You most likely eat at least some genetically modified organisms, or GMOs. Crops that are genetically modified to resist herbicides or produce insecticides came on the market in 1996. According to the Organic Consumers Association, 40 percent of all U.S. crops are GMO, and 80 percent of processed foods contain GMOs.
GMO crops are also used as a cheap and fattening feed for factory-farmed animals, which are also often injected with genetically engineered hormones. The USDA reports that 88 percent of corn and 93 percent of soybeans are GMOs, as are 90 percent of cotton and canola.
Most Corn Is Hiding
GMO corn is engineered to produce its own insecticide called Bt toxin. Some newer varieties are also resistant to weed killers or herbicides. Avoiding GMO corn can be challenging because so many food products are derived from it or contain it. Obvious sources are sweet corn, corn muffins, corn chips, corn flakes, tortillas and popcorn.
Less apparent sources may be hidden in the ingredient list, such as high fructose corn syrup, regular corn syrup, corn oil, corn starch, corn flour, dextrose, glucose and sugar alcohols such as xylitol. Most vitamin C supplements are synthesized from GMO corn.
Soy Is Sneaky, Too
GMO soy is engineered to resist being sprayed with weed killers. Popular soy foods are soy milk, tofu, soy chips, edamame, miso, soy sauce, baby formula, protein drinks, energy bars, bread made with soy flour and meat substitutes such as soy "turkey." Soybean oil is an ingredient in mayonnaise, salad dressings, prepared foods, canned tuna and supplements such as vitamin E.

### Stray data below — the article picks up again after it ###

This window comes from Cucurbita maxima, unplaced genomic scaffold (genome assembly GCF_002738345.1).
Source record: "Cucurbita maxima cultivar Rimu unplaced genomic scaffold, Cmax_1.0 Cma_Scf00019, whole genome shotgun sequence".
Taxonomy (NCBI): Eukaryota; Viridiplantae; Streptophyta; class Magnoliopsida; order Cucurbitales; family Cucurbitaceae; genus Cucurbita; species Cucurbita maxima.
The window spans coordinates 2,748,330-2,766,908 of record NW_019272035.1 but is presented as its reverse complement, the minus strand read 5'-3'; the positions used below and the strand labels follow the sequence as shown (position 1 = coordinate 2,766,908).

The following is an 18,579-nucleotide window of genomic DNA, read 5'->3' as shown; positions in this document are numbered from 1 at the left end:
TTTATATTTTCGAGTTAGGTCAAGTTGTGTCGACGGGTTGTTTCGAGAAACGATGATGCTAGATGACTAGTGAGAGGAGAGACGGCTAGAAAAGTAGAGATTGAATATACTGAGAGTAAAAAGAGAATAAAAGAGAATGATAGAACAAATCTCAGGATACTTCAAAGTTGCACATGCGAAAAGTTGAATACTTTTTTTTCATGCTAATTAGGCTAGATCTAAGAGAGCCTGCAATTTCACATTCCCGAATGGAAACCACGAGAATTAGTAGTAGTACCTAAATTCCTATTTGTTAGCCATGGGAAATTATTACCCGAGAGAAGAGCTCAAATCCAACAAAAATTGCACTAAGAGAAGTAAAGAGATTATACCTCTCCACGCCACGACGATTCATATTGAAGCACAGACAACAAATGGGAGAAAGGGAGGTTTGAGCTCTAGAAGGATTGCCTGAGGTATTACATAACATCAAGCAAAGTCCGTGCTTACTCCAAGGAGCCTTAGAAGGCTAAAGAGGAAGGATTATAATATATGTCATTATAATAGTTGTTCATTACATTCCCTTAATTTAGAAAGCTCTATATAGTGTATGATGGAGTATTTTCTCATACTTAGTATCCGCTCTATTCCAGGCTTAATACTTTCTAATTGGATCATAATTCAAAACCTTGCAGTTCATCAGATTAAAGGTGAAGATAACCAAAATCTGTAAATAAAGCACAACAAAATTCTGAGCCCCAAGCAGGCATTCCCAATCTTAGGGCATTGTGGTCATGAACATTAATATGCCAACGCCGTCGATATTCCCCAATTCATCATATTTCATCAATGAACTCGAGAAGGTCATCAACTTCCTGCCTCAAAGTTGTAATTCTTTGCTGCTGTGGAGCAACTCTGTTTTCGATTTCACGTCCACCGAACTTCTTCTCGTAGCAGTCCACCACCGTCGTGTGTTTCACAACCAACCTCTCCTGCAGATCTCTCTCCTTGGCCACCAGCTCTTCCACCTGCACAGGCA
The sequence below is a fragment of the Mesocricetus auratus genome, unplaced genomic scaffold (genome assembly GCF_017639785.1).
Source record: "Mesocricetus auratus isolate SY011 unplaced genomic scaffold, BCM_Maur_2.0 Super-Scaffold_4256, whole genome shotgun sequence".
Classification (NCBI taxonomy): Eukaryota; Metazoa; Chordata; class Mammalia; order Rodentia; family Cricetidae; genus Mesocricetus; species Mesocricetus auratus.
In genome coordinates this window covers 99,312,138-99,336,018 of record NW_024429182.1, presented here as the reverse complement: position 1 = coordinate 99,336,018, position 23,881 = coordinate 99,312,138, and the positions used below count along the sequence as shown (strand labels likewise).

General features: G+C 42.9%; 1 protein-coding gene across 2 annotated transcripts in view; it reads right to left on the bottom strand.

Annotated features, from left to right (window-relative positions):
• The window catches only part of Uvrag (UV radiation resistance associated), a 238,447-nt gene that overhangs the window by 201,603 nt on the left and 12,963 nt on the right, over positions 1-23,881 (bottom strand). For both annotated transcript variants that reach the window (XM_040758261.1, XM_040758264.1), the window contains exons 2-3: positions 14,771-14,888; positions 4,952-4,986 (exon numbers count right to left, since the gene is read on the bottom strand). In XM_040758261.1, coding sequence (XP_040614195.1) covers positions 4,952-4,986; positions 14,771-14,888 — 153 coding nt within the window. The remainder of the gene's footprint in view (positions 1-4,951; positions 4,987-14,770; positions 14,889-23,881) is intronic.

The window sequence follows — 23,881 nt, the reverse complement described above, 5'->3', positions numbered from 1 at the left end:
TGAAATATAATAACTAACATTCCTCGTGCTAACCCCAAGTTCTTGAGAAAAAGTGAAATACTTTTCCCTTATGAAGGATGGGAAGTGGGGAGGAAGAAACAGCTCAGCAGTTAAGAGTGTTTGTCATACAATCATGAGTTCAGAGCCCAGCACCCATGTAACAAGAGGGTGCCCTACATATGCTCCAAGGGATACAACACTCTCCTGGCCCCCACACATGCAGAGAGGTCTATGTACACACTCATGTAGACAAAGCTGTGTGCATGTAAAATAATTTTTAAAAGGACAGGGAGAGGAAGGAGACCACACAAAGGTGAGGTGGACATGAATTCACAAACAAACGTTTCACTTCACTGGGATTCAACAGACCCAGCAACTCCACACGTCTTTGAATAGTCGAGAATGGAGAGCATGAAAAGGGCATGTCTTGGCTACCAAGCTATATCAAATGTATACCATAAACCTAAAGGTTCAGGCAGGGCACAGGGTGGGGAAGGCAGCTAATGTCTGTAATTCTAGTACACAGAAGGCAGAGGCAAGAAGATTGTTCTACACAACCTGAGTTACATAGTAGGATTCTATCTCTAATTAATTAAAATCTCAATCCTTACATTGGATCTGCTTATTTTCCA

Partially hydrogenated soybean oil, a major source of trans fat, is used in baked goods and fried foods. Soy can be disguised as textured vegetable protein, hydrolyzed vegetable protein, vegetable broth and natural flavoring, so reading labels is essential.
Other Sources of GMOs
Cottonseed oil, found in many processed foods and canned nuts, is mostly GMO. Canola oil, an ingredient in many so-called “healthy” foods, is also mostly GMO. Canola mayonnaise and salad dressings, therefore, are usually GMO, just like their soybean oil counterparts. Most commercial sucrose, or table sugar, is made from GMO sugar beets instead of sugar cane. Hawaiian papaya and some varieties of zucchini and yellow squash are GMO. Many dairy foods, unless specified otherwise on the label, contain traces of recombinant growth hormone (RBGH), administered to cows to increase milk production. Meat products that are not certified organic or grass-fed have been raised on GMO corn and soy.
How To Avoid GMOs
The best way to avoid GMOs is to cook at home using certified organic ingredients. Organic foods, by law, are non-GMO. When buying produce such as corn, look for the PLU code on the label — if it begins with 9, it is organic. If you use packaged or prepared foods, look for “USDA Certified Organic” on the label. Packaged foods that contain at least 70 percent organic ingredients are not permitted to contain GMOs. Assume that all restaurants are serving GMOs. The vast majority of non-organic products sold in a conventional supermarket, including pet foods and baby foods, contain some form of GMO corn, soy or other ingredients.
- Organic Consumers Association: GMO Seeds: Fueling the Health of Corporations
- Non-GMO Project: Information on GMO Sweet Corn
- Non-GMO Project: What is GMO?
- U.S. Department of Agriculture: Biotechnology Frequently Asked Questions (FAQs)
- The Weston A. Price Foundation: How to Avoid Genetically Modified Foods